Organization: The note-taking option makes researching, planning, and crediting sources a breeze: students can highlight any text and snap it into an outline that automatically tracks sources in detail and compiles them into a bibliography. This can be hugely helpful to those who struggle with executive function- keeping track of both information and sources, and then organizing sources into a bibliography is a multi-step process that requires much in the way of planning and sequencing. Snap&Read also offers the ability to annotate PDF documents, which can be beneficial in streamlining tasks needed to complete work.
Working Memory: Built in text leveling tools adjust difficult text vocabulary—unfamiliar words that can be a stumbling block for students with executive functioning challenges—into more readable terms.
With both Co:Writer and Snap&Read, schools will benefit from centralized student management, data reporting, and LMS integrations, including direct connections with Google Classroom.
Snap&Read works hand-in-hand with our next tool, Co:Writer.
Co:Writer, also by Don Johnston, is an immensely popular writing assistant. It’s a versatile tool that includes word prediction, translation, and speech-to-text that can help students write, edit, and complete assignments.
Word prediction can help support the executive function skills of planning and aid working memory, and for this, Co:Writer comes equipped with easy-to-use word prediction that displays as a list of words and phrases as students type. The list is populated by words and phrases based on the context of the sentence and what’s likely to come next in real time as a student types. Co:Writer’s word prediction is particularly phonetically sensitive—especially useful for students who struggle with spelling. It helps unstick ideas and get them to flow into writing. The helpful word/phrase list can follow along with the cursor or be placed in a static position out of the way for occasional support.
If students are writing about a particular subject, Co:Writer’s word prediction can be finely tuned to a specific topic by selecting one of the thousands of available Topic Dictionaries. For example, a student can select dinosaurs, and the predictive text will offer dinosaur-specific vocabulary, allowing them to express that their favorite dinosaur is something as obscure and uncommon as Saurolophus. Which, let’s be honest, many teachers wouldn’t even be able to spell. Topic Dictionaries also encourage students to maintain attention on their chosen topic.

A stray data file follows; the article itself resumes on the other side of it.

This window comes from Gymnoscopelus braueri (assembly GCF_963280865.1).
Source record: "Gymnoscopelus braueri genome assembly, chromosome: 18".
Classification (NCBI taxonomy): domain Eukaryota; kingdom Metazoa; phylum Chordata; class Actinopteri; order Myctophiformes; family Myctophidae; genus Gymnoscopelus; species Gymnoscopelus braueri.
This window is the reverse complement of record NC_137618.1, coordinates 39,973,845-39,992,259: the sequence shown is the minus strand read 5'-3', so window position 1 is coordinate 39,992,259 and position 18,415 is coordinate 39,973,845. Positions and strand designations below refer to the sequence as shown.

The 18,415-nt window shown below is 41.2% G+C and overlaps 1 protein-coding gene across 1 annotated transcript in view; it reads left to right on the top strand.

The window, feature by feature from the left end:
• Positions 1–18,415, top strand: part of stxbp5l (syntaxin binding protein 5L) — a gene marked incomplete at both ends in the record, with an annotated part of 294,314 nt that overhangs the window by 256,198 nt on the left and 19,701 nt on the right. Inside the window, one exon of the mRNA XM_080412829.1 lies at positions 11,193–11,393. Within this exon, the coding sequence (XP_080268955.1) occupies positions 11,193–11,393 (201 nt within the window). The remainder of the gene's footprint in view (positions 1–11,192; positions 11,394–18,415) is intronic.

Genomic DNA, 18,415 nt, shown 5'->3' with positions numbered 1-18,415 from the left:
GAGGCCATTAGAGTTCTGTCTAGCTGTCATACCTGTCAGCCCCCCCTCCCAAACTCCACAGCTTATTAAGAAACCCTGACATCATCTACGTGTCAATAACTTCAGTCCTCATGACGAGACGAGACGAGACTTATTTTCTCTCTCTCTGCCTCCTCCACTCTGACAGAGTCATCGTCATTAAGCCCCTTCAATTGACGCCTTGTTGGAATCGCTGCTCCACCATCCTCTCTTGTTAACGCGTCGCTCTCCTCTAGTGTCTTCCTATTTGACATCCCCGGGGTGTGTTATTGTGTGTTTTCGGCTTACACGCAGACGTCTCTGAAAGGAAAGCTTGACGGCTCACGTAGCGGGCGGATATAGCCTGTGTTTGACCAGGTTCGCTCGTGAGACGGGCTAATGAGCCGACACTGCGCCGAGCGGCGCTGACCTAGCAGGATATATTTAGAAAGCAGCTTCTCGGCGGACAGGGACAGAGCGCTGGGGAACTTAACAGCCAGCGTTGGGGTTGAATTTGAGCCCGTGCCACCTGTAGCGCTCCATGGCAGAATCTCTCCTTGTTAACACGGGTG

And Co:Writer also offers a Speech-to-Text (voice typing), which can be helpful to students for whom planning skills stand in the way of writing cohesive text. In addition, the text can be read aloud after the student voices it, which helps students self-edit their work. Co:Writer can also be set to read each word aloud as it’s written, and/or to read each sentence after the period, which helps students self-assess mistakes while writing.
Google Keep: This is a fantastic tool for scheduling and organizing tasks that syncs across all devices. It allows for sharing and collaboration and makes it easy to organize and label lists and reminders by topic. Step-by-step checklists help learners who struggle with sequencing. Users can create to-do lists, schedule reminders, and organize class assignments, all in one central location.
These free extensions offer easily integrated, straightforward tools to address specific executive function issues: time management, distraction reduction, and organizing research.
The following apps offer concrete digital resources to help with organizing thoughts and information.
These apps address organization and sequencing needs.
Interested in learning more? Our Executive Function Toolkit Webinar offers detailed visual and audio explanations of how to use the tools listed above, along with further resources.